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cannot write logfile Error 1059 : Circular service dependency

P: n/a
I have a problem that looks like it has not been discussed before in
these groups.

I have a simple SQLAgent job that runs sp_who (could be anything, but
let's just say sp_who for this example). I have set the jobstep to
write to an output file "T:\out.txt". If the job is owned by an
admin, it runs fine and writes the output file. If it is owned by a
non-admin user, it gets the following error msg:

Warning: cannot write logfile t:\out.txt. Error 1059 : Circular
service dependency was specified. The step failed.

I know about setting up the SQLAgent CMDExec proxy account, and have
done that. In fact, both SQLAgent and the SQLAgent cmdexec proxy use
the same domain account, which is in the administrator group of the
local server. So, I know that security is not the issue.

When a simple job runs and writes to an output file, what service or
service group could it be trying to start or modify? I looked through
the list of Services, and could not find any circular dependencies.
Is there a utility to detect this? Why would running under one
context (as an admin) be ok while the other context (non-admin on SQL,
but using the same admin domain service account) fails?

Thanks in advance for any info you might have.

Feb 14 '07 #1
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3 Replies


P: n/a
On Feb 13, 6:33 pm, donn...@fastmail.fm wrote:
I have a problem that looks like it has not been discussed before in
these groups.

I have a simple SQLAgent job that runs sp_who (could be anything, but
let's just say sp_who for this example). I have set the jobstep to
write to an output file "T:\out.txt". If the job is owned by an
admin, it runs fine and writes the output file. If it is owned by a
non-admin user, it gets the following error msg:

Warning: cannot write logfile t:\out.txt. Error 1059 : Circular
service dependency was specified. The step failed.

I know about setting up the SQLAgent CMDExec proxy account, and have
done that. In fact, both SQLAgent and the SQLAgent cmdexec proxy use
the same domain account, which is in the administrator group of the
local server. So, I know that security is not the issue.

When a simple job runs and writes to an output file, what service or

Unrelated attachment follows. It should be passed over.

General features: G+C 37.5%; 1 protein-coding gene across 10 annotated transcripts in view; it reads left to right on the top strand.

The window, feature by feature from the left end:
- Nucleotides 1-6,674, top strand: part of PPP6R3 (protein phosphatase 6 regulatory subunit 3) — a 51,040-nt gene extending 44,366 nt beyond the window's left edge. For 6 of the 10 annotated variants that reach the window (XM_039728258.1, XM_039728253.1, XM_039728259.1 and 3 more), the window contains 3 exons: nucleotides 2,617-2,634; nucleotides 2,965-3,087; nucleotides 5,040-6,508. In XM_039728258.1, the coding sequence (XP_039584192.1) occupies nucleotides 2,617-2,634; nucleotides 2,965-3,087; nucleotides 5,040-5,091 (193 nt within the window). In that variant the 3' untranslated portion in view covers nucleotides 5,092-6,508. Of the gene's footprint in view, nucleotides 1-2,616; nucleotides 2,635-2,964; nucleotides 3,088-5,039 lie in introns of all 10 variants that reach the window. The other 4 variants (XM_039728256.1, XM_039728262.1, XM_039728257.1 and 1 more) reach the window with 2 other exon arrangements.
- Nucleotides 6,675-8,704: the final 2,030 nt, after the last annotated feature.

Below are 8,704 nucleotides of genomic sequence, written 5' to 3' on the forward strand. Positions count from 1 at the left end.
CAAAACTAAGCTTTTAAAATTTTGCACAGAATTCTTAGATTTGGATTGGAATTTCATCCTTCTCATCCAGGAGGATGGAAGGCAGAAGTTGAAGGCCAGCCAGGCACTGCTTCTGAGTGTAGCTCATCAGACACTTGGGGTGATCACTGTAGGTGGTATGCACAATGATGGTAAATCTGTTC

service group could it be trying to start or modify? I looked through
the list of Services, and could not find any circular dependencies.
Is there a utility to detect this? Why would running under one
context (as an admin) be ok while the other context (non-admin on SQL,
but using the same admin domain service account) fails?

Thanks in advance for any info you might have.
Googling it returns:
Circular service dependency was specified.
Explanation:
An application tried to change the service dependency list for a
service. A check of the other service dependency lists in the service
database reveals at least one circular relationship between the
proposed new list and existing lists. For instance, service A must
start before service B in one list, but service B must start before
service A in another list. Your computer has not been configured
properly.

Do both accounts have the same permissions to the directory the file
is output to?


Feb 14 '07 #2

P: n/a
There is really only one account, because both SQLAgent and SQLAgent
cmdexec proxy (which is what is used when a non-admin runs a job)
both use this account, which is an admin on the local server. So,
yes, they both have the same permissions. SQLAgent seems to be trying
to start or modify some other service. I looked through services, and
could not find any circular dependencies.
On Feb 13, 9:48 pm, "Steve" <morrisz...@hotmail.comwrote:
Googling it returns:
Circular service dependency was specified.
Explanation:
An application tried to change the service dependency list for a
service. A check of the other service dependency lists in the service
database reveals at least one circular relationship between the
proposed new list and existing lists. For instance, service A must
start before service B in one list, but service B must start before
service A in another list. Your computer has not been configured
properly.

Do both accounts have the same permissions to the directory the file
is output to?>

Feb 14 '07 #3

P: n/a
Has anyone run into this problem??

I have a simple SQLAgent job that runs sp_who (could be anything, but
let's just say sp_who for this example). I have set the jobstep to
write to an output file "T:\out.txt". If the job is owned by an
admin, it runs fine and writes the output file. If it is owned by a
non-admin user, it gets the following error msg:
Warning: cannot write logfile t:\out.txt. Error 1059 : Circular
service dependency was specified. The step failed.
I know about setting up the SQLAgent CMDExec proxy account, and have
done that. In fact, both SQLAgent and the SQLAgent cmdexec proxy
use
the same domain account, which is in the administrator group of the
local server. So, I know that security is not the issue.
When a simple job runs and writes to an output file, what service or
service group could it be trying to start or modify? I looked
through
the list of Services, and could not find any circular dependencies.
Is there a utility to detect this? Why would running under one
context (as an admin) be ok while the other context (non-admin on
SQL,
but using the same admin domain service account) fails?
Thanks in advance for any info you might have.

Feb 20 '07 #4

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